The place was built for going outside and getting messy.
So that's what happened Thursday as the Junior League of Wichita opened a new outdoor classroom at Kids' Point, a Rainbows United early childhood facility at K-96 and Oliver.
Adults and children plodded across rain-soaked grass or stepped carefully across stones to the Nature Explorers area, a partnership project between the Junior League and Rainbows United.
Despite the mess, officials hailed the opening as a welcome bit of good news for Rainbows, which is working its way out of Chapter 11 bankruptcy.
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"Right now we just think everything is positive," said Steve Cox, chairman of the Rainbows board. "We knew we wanted to create something special here... and our expectations have been exceeded."
The new area features nature-based activities designed to encourage young children to explore the outdoors. Plans call for the classroom to be certified by the Arbor Day Foundation for children ages birth to 5, including children with special needs.
Rainbows, which serves children with special needs and their families, filed for Chapter 11 in July after the nonprofit's board of directors discovered "financial irregularities" in the group's financial reports.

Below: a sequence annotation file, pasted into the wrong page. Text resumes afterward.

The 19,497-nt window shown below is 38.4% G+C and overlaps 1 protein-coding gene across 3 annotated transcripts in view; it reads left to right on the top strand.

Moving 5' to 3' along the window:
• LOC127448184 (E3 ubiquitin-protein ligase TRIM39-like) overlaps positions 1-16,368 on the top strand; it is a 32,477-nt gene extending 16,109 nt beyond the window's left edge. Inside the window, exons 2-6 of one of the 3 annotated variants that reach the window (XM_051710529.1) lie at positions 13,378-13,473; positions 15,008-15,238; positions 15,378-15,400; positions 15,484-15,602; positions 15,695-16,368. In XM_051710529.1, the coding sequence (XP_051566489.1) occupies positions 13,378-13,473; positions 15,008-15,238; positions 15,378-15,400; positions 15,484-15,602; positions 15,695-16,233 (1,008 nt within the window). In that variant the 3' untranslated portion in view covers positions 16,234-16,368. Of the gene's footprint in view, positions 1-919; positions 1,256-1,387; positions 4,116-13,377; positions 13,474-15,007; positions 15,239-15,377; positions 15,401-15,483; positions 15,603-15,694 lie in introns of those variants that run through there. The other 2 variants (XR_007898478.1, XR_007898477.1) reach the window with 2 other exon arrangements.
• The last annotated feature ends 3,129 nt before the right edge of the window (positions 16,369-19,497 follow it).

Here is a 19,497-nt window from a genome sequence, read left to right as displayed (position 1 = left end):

A U.S. Bankruptcy Court judge in March approved a multipronged plan that sets up a payment schedule for the group's biggest debts and pays off a $1.5 million post-petition loan to keep it afloat.
During the launch of the new classroom Thursday, Junior League of Wichita president Jamie Schmaltz alluded to Rainbows' financial troubles and praised the organization for its continuing commitment to children and families.
"You get to see the true face of a friend in the face of adversity," Schmaltz said. "In the face of adversity, Rainbows has been stellar.
"They are absolutely on the right path. They're doing the right thing. Their mission hasn't changed: They want to help young children, and especially kids with special needs."
The $60,000 project, financed entirely by the Junior League of Wichita, features an entryway and gathering space, a "music and movement" area with a stage and musical instruments, an art area and two garden areas. A butterfly garden honors the memory of Carolina Enegren, a young mother and Junior League member who died in February.
During Thursday's celebration, a member of the Enegren family and Rainbows United students released 50 butterflies into the new garden. Bright rays of sunshine cut through the clouds as the butterflies lighted on flowers and tree branches.
"When times are dark and sad, it's the little things, the little moments that make us smile," said Schmaltz, the Junior League president. "We are so honored that we had her in our presence even for such a short time."